A sculptural stair, which students have nicknamed “Dell Mountain”, leads from the first floor reception area all the way to the fifth. The stair acts as a spine that organizes academic, social and administrative spaces, while encouraging physical activity and providing open sight lines that facilitate interactions outside the classroom.

© Dror Baldinger, FAIA
© Albert Večerka / ESTO Photographics

Transparency and connectivity

A virtual library tucks beneath the monumental stair. Spacious lounges, each equipped with a kitchen and comfortable seating, connect to the Social Edge via oversized sliding glass doors. Wooden slat ceilings inject warmth, provide a sense of enclosure, and draw the eye upward as well as create acoustical absorption.

Tradition and technology

Although simulations are an increasingly popular means of teaching human anatomy, Dell Medical School’s curriculum favors a traditional approach using human cadavers. This gross anatomy laboratory combines the best of tradition and innovation by integrating overhead technology that allows students to push information to flat screens.

© Dror Baldinger, FAIA

Visualizing healthcare as a human touch

O N E E V E R Y O N E is a commissioned public art photography project by Ann Hamilton. It is framed by the idea that human touch and intimacy are the fundamental expression of physical care. Members of the Austin community are pictured in multiple forms and captured in a library of images that will enhance future buildings of the medical complex.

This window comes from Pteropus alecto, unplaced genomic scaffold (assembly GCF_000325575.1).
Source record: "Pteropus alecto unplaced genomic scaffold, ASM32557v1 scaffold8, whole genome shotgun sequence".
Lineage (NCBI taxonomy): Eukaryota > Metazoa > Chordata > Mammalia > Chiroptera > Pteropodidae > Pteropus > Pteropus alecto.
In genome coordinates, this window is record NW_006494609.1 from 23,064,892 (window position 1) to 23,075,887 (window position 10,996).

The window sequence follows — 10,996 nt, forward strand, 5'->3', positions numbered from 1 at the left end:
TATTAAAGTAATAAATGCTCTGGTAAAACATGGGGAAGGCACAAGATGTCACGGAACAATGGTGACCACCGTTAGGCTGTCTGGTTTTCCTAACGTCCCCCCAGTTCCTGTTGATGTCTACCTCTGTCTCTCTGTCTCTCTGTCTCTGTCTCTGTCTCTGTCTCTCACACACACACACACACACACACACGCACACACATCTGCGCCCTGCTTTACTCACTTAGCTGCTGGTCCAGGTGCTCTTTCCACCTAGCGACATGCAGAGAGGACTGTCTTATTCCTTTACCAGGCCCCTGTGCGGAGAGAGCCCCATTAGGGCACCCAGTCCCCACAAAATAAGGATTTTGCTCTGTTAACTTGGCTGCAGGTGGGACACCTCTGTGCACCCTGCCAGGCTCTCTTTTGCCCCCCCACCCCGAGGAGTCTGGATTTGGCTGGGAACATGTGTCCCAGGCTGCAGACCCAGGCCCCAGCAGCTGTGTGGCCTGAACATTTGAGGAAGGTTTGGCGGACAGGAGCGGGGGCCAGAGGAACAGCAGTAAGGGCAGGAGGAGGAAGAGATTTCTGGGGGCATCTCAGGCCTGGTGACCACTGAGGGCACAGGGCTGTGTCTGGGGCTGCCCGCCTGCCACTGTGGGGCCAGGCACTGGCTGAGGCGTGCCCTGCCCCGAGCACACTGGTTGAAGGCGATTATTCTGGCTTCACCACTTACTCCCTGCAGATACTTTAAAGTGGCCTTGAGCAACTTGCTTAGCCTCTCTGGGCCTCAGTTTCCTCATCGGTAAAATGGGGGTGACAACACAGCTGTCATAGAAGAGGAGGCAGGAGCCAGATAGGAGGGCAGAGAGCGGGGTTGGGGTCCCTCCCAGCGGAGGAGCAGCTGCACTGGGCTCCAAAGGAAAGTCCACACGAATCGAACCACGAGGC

© Albert Večerka / ESTO Photographics

First, do no harm

The Dell Medical School District is one of the first certified Gold by Sustainable SITES v2 Initiative. Planning included an urban, native plant oasis that is restoring Waller Creek, which traverses the campus, by removing invasive plants, restoring native species, improving stormwater drainage and improving outdoor irrigation needs. The district’s three multipurpose buildings also achieved LEED Gold certification.

© Albert Večerka / ESTO Photographics
© Albert Večerka / ESTO Photographics

Healthy campus, healthy community



Creating a legacy for generations to come

“This has been a long time in the making, from the Medical School District Master Plan to designing the buildings of the first phase and seeing the campus come to life. There were numerous moving parts and multiple firms on the project team but we are all proud of the contribution we’ve made and are excited about touching the lives of future generations through the school. ”

Ginny Chilton, AIA, LEED AP BD+C

Page Associate Principal